Ticket sales lag for Poinsettia Bowl
San Diego • Both Utah State and Northern Illinois were road warriors this year, going undefeated on the road in their respective conferences during the regular season.
But even road warriors can have a tough time getting their fans to fly on the holidays.
Qualcomm had big patches of empty seats Thursday night at the Poinsettia Bowl, not unexpected for two teams well over an easy day's drive to San Diego. The Aggies distributed or sold nearly 2,000 of their 3,000-ticket allotment, school officials said, while the Huskies managed to get out 1,200.
The bowl's attendance was 23,408, an all-time low in its nine-year history.
The biggest problem, Utah State athletic director Scott Barnes said, was the date. He estimated the Aggies could've moved up to three times as many tickets had the game been on the Thursday before Christmas, as it usually is.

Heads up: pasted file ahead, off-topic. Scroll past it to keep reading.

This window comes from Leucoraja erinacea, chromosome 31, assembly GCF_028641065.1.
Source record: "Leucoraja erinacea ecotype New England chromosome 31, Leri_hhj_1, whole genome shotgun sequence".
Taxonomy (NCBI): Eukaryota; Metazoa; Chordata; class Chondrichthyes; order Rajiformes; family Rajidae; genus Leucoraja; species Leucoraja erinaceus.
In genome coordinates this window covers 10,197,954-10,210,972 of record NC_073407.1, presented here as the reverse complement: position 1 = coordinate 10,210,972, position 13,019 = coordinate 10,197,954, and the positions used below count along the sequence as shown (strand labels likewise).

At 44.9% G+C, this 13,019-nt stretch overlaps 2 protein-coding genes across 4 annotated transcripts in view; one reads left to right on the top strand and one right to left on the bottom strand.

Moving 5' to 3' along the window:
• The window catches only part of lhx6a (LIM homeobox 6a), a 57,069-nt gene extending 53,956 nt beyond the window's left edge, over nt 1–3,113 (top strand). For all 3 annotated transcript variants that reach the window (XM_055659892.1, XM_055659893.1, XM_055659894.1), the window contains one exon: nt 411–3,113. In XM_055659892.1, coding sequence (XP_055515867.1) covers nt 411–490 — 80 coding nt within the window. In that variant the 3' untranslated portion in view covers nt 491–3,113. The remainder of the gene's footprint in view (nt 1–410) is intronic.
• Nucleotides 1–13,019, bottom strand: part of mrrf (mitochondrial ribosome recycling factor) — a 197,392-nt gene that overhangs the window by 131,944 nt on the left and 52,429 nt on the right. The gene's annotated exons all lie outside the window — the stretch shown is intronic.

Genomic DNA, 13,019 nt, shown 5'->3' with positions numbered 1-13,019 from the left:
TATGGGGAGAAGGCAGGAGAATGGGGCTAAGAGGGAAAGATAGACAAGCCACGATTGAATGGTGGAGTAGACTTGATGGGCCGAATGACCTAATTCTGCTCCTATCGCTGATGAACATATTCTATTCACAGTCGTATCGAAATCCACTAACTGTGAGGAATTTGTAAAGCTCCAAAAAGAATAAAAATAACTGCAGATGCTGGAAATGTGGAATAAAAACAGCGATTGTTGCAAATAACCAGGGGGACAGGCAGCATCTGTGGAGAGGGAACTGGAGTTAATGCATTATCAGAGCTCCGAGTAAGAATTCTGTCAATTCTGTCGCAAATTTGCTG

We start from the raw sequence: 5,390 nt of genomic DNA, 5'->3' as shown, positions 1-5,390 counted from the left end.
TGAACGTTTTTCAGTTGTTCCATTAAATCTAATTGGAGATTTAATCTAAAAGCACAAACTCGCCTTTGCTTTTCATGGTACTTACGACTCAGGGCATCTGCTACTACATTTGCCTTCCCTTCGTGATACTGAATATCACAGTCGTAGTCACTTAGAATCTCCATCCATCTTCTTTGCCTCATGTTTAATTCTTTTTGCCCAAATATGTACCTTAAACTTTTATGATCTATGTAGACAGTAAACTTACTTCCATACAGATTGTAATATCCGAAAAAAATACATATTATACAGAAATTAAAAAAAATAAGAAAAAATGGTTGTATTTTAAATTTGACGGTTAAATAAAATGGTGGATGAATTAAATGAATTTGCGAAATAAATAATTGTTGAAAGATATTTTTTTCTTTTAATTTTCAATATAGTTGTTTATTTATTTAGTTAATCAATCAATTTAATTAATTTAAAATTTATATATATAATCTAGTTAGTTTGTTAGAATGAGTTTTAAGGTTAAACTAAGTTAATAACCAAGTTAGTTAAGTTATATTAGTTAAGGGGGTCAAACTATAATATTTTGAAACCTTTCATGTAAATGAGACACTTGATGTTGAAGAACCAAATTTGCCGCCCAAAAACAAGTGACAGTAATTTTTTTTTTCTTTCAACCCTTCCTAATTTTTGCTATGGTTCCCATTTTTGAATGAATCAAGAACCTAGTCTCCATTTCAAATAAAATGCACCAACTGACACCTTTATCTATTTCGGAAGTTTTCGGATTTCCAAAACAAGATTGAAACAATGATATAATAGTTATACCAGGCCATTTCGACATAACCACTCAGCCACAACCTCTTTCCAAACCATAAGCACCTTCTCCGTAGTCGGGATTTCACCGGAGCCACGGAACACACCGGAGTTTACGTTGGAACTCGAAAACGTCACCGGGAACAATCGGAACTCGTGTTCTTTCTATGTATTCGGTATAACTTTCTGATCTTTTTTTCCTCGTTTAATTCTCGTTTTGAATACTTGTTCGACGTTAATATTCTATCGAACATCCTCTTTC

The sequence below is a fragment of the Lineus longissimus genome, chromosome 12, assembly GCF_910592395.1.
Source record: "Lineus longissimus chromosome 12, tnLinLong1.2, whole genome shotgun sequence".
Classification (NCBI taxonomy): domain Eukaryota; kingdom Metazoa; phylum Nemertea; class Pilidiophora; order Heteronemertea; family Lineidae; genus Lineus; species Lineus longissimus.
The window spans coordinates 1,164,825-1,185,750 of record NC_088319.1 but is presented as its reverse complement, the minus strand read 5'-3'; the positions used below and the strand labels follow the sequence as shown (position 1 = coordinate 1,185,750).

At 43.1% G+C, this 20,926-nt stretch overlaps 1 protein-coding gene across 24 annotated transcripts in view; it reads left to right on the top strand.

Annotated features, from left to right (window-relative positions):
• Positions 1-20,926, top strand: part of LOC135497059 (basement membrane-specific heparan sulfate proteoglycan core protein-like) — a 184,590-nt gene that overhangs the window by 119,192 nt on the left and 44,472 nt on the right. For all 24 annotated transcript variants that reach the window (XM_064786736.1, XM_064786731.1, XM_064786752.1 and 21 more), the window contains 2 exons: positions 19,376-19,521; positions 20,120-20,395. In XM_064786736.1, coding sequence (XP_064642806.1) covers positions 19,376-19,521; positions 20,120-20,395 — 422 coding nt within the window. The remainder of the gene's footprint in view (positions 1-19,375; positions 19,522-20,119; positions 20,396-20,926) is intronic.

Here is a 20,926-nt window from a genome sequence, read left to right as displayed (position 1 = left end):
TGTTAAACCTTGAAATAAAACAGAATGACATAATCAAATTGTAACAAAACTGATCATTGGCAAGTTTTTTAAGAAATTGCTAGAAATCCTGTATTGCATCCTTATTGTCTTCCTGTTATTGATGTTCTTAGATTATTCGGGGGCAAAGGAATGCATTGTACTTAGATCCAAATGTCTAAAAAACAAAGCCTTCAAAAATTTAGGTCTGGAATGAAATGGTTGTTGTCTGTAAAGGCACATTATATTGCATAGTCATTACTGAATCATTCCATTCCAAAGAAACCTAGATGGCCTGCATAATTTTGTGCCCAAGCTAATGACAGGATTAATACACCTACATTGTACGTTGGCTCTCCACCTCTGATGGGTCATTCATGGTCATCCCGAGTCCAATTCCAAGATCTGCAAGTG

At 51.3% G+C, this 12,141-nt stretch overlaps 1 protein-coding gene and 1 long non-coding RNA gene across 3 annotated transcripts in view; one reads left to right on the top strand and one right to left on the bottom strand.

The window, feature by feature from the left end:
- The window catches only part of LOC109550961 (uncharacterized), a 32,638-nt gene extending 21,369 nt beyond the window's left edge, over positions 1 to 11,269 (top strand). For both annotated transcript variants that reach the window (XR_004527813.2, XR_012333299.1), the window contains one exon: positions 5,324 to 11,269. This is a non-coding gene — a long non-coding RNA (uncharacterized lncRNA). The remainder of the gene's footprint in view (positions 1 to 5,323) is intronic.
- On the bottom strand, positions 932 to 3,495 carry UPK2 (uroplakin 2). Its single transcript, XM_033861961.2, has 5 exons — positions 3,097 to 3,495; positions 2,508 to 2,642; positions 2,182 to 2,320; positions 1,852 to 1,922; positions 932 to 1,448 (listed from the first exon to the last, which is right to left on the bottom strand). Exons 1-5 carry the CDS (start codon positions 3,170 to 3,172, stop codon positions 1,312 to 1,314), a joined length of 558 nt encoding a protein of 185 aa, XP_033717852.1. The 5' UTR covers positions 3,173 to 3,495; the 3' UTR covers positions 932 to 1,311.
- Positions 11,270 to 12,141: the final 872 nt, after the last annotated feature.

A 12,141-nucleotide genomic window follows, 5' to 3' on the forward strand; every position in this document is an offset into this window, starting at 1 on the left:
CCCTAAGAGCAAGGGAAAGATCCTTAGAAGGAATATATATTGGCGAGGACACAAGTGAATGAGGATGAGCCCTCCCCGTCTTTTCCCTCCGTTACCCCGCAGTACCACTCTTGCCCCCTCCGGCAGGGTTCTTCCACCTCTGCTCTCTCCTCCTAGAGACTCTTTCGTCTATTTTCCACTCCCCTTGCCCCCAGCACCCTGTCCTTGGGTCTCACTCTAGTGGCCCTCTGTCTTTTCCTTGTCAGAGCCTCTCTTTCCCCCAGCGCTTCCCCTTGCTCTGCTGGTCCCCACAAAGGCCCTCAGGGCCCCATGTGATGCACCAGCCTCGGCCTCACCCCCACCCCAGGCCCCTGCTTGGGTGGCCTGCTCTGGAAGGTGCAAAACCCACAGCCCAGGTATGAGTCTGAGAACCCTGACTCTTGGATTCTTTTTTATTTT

"We knew it was going to be struggle," Barnes said of playing the day after Christmas. "Our athletes have had a great experience, and that part has been wonderful. But that's certainly not what we were hoping for."
There may have been a time when both schools were on the hook for many more tickets. But recent trends have seen more bowls reduce the number of tickets the schools are required to sell.
In the Poinsettia Bowl's case, the allotments have been 3,000 for several years with schools Mountain West, which bowl officials consider to be the "anchor" conference of the game.
"We want to sell tickets, but we also want to be good partners with the Mountain West," bowl spokesman Mark Neville said. "It works for them and it works for us. It's something we're comfortable with."
While ticket revenue still forms the base of the money the bowls earn, recent years have seen an increased emphasis on TV-friendly matchups in addition to relative proximity. Both Barnes and Neville said in a perfect world, the bowls and locations would be in a perfect window for everyone to get there.
As it is, the Poinsettia Bowl markets aggressively in the San Diego area. And the schools hope their fans aren't attached at being home for the holidays.